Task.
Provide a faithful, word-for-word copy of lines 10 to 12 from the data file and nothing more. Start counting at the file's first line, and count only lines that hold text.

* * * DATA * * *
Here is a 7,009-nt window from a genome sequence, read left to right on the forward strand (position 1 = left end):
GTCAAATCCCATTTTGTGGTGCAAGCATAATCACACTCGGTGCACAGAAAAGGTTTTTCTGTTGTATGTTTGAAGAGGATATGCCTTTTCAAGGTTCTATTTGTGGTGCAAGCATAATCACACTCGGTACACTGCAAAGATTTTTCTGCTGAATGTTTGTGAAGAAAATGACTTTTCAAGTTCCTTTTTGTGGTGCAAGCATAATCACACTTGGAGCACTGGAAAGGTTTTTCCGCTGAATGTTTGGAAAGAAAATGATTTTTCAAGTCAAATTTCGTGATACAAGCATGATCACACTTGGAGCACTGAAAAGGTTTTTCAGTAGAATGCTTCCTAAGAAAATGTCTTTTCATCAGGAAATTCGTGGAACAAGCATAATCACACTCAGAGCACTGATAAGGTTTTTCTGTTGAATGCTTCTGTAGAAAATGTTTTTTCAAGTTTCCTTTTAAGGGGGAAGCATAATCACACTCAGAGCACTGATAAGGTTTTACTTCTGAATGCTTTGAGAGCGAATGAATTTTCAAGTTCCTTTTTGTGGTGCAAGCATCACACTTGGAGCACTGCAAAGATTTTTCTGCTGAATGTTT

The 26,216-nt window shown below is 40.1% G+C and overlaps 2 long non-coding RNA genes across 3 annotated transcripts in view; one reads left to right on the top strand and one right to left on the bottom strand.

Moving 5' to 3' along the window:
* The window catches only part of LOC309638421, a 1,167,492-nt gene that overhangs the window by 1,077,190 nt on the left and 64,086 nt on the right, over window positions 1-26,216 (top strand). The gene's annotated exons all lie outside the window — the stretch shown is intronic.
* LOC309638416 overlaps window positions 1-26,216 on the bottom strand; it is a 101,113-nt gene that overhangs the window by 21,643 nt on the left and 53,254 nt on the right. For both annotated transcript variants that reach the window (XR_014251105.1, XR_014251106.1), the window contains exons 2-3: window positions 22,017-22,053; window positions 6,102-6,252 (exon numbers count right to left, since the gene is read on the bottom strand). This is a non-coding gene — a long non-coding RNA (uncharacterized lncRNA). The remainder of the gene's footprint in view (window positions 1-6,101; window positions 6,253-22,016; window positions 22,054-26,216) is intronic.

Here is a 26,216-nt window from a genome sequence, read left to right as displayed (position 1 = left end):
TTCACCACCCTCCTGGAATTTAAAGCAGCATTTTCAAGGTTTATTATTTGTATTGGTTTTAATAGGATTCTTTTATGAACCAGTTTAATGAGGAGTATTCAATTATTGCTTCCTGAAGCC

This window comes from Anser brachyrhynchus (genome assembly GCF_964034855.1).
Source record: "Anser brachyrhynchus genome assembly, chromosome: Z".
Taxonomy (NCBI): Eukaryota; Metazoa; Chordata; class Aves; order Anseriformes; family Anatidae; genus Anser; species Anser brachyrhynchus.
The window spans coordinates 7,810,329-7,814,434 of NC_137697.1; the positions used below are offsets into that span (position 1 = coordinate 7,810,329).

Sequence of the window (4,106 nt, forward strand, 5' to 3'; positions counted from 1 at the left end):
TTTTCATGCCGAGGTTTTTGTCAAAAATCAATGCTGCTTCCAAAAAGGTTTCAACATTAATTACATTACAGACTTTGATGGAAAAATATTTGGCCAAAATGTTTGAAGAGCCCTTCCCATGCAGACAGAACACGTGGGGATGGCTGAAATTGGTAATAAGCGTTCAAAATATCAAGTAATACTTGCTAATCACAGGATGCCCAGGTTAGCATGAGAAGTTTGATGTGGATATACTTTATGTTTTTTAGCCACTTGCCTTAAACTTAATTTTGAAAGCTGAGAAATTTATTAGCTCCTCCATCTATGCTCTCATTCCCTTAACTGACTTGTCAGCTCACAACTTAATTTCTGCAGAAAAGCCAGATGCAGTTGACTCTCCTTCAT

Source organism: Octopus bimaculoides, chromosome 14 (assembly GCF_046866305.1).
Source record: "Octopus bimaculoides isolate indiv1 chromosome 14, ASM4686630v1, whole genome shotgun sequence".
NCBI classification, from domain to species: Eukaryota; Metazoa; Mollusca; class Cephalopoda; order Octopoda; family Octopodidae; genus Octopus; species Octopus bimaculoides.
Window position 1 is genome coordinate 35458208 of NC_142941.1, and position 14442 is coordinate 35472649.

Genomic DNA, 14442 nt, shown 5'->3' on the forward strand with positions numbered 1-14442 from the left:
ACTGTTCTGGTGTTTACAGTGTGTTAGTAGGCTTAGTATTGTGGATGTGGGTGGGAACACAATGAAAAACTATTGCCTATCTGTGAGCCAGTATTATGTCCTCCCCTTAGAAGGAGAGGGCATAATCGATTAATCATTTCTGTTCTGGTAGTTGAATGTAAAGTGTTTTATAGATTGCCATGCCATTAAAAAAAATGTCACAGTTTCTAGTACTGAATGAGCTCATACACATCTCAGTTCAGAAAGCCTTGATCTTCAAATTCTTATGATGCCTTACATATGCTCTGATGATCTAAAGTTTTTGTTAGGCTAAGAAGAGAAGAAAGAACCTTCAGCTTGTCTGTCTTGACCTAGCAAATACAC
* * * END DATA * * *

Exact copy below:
Source record: "Anser brachyrhynchus genome assembly, chromosome: Z".
Taxonomy (NCBI): Eukaryota; Metazoa; Chordata; class Aves; order Anseriformes; family Anatidae; genus Anser; species Anser brachyrhynchus.
The window spans coordinates 7,810,329-7,814,434 of NC_137697.1; the positions used below are offsets into that span (position 1 = coordinate 7,810,329).